Bridge pilings have become one of my favorite types of vertical structure to fish. The main reason revolves around the fact that bridges tend to cross narrow areas of water that will usually hold a current. The bass will generally rest along the base of the piling looking straight into the current. And we all know that a fish who is focusing his attention into the current is a fish who is stalking his lunch! Just a simple cast along the structure will take care of business, and a steady retrieve while jerking the rod tip upwards ever so often will keep the presentation alive. You will find, though, that the fish will grab the bait on the drop.

There are many different types of lures that are used in fishing vertical structure, and my personal favorites are blade baits, spoons, and plastic worms. Each lure generates a different type of presentation that should be carefully considered during each fishing trip you take. Make sure to do what ever you can to ensure that the correct size and color are being used. This would include using the traditional color concepts of chartreuse and white in stained water, more metallic color patterns in clear water, etc.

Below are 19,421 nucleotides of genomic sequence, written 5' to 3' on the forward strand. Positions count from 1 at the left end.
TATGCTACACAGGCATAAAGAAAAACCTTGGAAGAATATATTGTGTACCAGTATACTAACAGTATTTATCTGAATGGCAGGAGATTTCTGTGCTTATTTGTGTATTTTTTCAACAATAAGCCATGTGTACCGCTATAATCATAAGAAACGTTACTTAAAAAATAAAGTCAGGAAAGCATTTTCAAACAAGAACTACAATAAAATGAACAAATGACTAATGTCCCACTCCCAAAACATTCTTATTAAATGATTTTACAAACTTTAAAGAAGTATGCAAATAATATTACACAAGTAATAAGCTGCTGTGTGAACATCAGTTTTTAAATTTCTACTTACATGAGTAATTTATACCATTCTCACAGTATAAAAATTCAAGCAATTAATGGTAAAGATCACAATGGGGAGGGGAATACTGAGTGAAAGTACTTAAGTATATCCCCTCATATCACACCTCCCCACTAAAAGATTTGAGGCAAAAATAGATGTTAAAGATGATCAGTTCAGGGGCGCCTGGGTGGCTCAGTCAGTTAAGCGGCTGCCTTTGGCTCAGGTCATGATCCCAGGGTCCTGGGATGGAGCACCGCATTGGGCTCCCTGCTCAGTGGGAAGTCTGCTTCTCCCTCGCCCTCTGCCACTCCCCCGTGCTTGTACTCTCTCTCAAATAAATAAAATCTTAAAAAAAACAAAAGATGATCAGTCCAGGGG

Blade baits, sometimes referred to as "Zip" lures, can be an excellent source for jigging in a vertical structure environment. A blade bait is nothing more than a piece of either silver or gold metal (in the crude shape of a baitfish) with a tin or lead ball soldered to the nose. These fishing tools create a vigorous wobble that is created when the lure is given a quick jerk up and down along the vertical structure. The trick is to get as close to the structure as possible (without scaring away the bass) and send a steady cast directly down the piece of vertical structure. Let the blade drop down to the desired depth and make steady jigging motions up and down along the vertical side of the structure. If you are doing this correctly - you will be resembling the movements of a panic ridden baitfish. Make sure that you are trying to replicate the color pattern of the species of bait fish located in the area. They can be purchased in everything from crawfish patterns to varied perch and shad color schemes. A company by the name of Bitzer Creek produces these lures in a variety of colors and patterns sure to match the needs of the avid angler on any day of the week. You can learn more about these lures by visiting their web site at www.bitzercreek.com<.